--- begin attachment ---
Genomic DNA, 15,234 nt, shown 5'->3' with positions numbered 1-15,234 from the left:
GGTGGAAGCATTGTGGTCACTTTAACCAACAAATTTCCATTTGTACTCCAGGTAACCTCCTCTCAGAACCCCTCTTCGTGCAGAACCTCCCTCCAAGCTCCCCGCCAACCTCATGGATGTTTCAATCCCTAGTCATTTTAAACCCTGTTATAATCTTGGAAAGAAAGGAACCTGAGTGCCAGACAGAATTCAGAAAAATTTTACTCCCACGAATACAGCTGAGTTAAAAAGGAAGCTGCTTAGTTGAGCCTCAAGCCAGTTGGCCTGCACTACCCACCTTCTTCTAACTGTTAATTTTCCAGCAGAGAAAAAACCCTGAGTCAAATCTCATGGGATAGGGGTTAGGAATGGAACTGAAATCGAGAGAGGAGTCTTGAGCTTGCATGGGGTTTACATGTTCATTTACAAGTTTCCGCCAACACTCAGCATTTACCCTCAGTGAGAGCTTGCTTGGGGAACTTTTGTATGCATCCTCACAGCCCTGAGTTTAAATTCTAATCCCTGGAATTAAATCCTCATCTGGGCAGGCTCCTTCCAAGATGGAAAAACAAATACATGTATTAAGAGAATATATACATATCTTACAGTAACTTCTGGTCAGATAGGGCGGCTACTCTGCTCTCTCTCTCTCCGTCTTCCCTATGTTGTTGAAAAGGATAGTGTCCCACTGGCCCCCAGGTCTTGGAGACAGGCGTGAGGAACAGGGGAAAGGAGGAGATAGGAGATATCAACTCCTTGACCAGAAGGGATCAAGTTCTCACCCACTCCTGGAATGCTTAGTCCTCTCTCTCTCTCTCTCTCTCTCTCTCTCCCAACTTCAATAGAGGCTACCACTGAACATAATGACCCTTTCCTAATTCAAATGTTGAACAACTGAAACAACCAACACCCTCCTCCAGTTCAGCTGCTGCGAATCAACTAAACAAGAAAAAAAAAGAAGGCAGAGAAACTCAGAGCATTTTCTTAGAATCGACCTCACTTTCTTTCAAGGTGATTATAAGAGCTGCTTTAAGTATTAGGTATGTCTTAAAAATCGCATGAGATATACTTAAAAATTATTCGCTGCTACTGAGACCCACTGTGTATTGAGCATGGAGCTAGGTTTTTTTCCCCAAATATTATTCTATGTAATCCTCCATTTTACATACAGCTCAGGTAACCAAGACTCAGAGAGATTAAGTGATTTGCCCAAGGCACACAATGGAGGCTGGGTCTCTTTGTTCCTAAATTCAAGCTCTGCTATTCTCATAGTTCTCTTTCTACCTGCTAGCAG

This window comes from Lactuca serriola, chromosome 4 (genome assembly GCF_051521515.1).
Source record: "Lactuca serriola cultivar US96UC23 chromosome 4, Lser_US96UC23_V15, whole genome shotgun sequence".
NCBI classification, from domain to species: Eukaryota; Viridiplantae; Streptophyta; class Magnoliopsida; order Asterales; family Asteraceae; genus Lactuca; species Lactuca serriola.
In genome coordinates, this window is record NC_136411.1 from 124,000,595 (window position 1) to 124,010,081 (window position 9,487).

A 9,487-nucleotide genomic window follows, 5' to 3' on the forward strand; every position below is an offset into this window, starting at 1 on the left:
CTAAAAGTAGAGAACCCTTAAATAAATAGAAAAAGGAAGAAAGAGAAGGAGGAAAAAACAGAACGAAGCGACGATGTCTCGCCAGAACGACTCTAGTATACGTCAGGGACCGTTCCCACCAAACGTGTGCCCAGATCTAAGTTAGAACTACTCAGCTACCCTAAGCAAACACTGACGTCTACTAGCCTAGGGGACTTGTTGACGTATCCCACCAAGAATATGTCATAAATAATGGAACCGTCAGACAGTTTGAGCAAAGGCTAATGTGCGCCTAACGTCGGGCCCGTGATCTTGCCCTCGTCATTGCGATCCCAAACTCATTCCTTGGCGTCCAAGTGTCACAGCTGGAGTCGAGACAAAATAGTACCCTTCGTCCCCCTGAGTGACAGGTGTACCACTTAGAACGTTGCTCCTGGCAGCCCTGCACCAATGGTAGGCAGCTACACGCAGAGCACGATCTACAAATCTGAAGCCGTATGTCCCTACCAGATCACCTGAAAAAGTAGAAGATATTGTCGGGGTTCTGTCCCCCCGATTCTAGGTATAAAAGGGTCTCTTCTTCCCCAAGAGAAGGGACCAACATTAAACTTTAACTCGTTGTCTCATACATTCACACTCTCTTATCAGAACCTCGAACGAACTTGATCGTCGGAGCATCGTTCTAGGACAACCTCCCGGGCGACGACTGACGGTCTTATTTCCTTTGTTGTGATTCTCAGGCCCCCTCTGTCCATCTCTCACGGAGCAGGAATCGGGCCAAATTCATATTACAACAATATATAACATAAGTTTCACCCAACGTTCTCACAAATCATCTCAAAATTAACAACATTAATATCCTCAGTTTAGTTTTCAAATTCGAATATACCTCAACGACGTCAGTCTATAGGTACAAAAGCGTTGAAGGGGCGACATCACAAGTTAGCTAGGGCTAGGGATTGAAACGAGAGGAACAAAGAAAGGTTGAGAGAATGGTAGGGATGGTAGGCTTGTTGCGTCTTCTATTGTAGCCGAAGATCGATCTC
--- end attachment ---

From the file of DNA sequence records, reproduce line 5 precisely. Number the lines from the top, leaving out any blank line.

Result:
NCBI classification, from domain to species: Eukaryota; Viridiplantae; Streptophyta; class Magnoliopsida; order Asterales; family Asteraceae; genus Lactuca; species Lactuca serriola.